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Here is the resulting yarn.

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It came with a tiny lucky dip batt. I spun it up finely and three ply was the theme of the moment. I could’t resist using the photo opportunities of the lovely beach shack we were staying in. The low turret on the front right seems to be an acorn cap, for those wondering about scale.

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Finally, I had several small batts of alpaca that began in natural shades of grey which I then dyed with eucalyptus, leavng the deepest grey in its natural state.  I turned them into a gradient yarn.

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One final photo just for fun…

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Eucalyptus Rummeryi

A eucalyptus windfall will often get my attention… and never more so than when the tree is one I have never tried and which a more knowledgeable person has labelled for the edification of passersby such as myself.  E Rummeryi is native to NSW but seen here growing in Botanic Park, slim, straight and already tall.

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Bark…

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Immature fruit:

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In flower, but quite high up and on a breezy day (this is a way of apologising for the quality of the picture)!

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Results from a standard dye pot…

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Harvest time: Eucalyptus Scoparia bark

‘Tis the season for bark collecting, again!  I’ve been out on my trusty bike visiting all the E Scoparias I know and investigating others that might prove to be (or not to be) E Scoparia. I pull my bike over to pack bark into a bag, trampling on it to crush it and make space for more, and filling again before loading my panniers.  Or, go to visit friends with my big bucket in hand and pick up whatever has fallen since my last visit.  Or, head out for a run, leaving my rolled up bag under a tree and pick it up to fill on my cool-down walk on the way back.  This E Scoparia, tucked in behind the foliage of a carob tree, is peeling lavishly.

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At home, I stash the bark in a chook feed sack, offering more opportunities for trampling which let me stack a lot of bark into one bag and get it into a form that will go into the dyepot with minimal fuss.

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This week, I found a new E Scoparia (at least, that was my hope).  I collected a bag full of bark and it is now soaking so I can test whether I have that right, in consultation with the dyepot. A friend who appreciates natural dyeing lives in this street–so I’ll look forward to telling her if she has a great dye tree at the end of her street! Blackett St:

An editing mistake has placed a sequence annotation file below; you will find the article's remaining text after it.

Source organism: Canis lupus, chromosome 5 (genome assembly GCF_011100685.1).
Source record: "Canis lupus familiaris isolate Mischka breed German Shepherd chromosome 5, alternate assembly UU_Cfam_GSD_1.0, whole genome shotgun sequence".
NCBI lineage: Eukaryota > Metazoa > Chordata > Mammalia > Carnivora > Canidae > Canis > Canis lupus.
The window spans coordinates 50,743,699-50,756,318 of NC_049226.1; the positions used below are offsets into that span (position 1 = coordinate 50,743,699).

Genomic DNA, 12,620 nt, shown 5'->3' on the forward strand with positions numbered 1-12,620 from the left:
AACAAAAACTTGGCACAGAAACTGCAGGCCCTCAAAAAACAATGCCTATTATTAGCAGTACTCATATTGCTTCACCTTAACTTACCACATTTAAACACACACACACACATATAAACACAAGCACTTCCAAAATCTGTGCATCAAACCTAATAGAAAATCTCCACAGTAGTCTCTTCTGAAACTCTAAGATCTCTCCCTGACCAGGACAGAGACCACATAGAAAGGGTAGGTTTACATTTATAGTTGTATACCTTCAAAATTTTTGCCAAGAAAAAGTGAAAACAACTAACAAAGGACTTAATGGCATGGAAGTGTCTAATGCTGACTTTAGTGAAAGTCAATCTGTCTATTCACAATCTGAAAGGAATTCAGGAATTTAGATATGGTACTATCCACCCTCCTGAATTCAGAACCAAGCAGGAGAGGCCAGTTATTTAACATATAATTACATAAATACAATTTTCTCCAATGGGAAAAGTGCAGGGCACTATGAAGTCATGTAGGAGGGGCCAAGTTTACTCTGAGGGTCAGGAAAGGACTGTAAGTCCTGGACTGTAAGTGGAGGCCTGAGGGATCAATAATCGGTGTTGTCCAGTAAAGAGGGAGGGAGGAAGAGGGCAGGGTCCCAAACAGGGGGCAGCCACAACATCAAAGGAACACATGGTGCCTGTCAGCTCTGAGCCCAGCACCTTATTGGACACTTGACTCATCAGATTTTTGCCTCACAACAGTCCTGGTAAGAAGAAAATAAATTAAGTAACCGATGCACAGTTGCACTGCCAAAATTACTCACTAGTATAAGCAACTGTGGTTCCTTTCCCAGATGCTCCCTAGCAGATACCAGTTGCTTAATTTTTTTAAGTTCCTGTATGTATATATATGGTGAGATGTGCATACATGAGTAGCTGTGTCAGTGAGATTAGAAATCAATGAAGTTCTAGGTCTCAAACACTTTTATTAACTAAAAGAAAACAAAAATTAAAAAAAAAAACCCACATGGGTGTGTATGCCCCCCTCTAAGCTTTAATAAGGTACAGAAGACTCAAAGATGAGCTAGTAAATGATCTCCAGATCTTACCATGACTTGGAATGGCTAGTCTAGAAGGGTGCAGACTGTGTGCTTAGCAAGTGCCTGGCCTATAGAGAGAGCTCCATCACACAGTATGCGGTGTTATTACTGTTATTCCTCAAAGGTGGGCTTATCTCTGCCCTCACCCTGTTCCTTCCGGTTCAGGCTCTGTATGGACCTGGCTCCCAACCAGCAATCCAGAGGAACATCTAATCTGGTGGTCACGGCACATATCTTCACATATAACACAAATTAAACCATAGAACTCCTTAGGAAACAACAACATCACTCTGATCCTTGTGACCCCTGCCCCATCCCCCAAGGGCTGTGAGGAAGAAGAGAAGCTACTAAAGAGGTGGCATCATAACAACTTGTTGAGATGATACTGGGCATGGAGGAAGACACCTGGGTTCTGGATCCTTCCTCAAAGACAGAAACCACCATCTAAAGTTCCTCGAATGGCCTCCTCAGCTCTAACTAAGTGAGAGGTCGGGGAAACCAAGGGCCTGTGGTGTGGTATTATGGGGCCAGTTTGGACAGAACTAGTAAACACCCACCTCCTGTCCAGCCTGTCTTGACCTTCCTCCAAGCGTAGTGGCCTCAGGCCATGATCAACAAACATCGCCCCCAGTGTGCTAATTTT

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I also collected bark from this enormous specimen.  Last year I collected a lot of bark from this tree and then found I had one bag of bark that gave brown and not red to orange as expected.  I suspect that means this is not an E Scoparia.  Checking it out again today it is bigger than any other tree I believe to be E Scoparia and it has many more fruits visible and clinging to the stem.  My initial sense is that the bark smells different, too. The leaves give fantastic colour (at least they did before someone took a chainsaw to all the lower branches), but I am running a trial bark pot before the tree sheds the main part of its bark.  It is soaking alongside the other one as I write. Laught Ave:

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Next day, here are the dye baths, three hours in, presented in the same order as the trees from which the bark came. They look remarkably similar but smell quite different:

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Here are the (still wet) yarns that came from those dyepots, in the same order again.  Clearly, the second tree is not E Scoparia–or–for some reason its context means it doesn’t give the same colour.

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As I have had great results from the leaves of that second tree, I pulled the bark out, put some fallen leaves in, and re-dyed the tan skein…!

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Eucalyptus dyed gradient yarns

Some time ago I blogged about dyeing with windfall eucalyptus leaves. I had been dyeing over white corriedale and had quite a range of colours in the range of ochre and caramel through flame orange and… opinions differ about whether that really is red. Here it is, wet from dyeing and ready to be rinsed:

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I divided my fleece up into colour groupings, carded it and pulled a roving straight from the carder drum with a diz.  What a great technique.  You can find it on YouTube, but it was watching a friend from the Guild demonstrate it that really convinced me to try it out.  This Youtube video has an explanation of the same simple homemade diz my friend has made, so maybe she was inspired by that video.  Here are my rovings.  Creating these made me feel like I have learned a few things about fleece preparation.

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Then I created bumps of roving with segments of each colour, lined up to create a gradient from ochre through to reddish. Then, there was spinning and plying and skeining and washing–spinning being a craft of many stages–and now…

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I am so happy with this yarn! I can’t wait to share it with the friends whose sheep this wool came from.  Coincidentally, the week I finished this yarn, they invited me to their place for shearing time.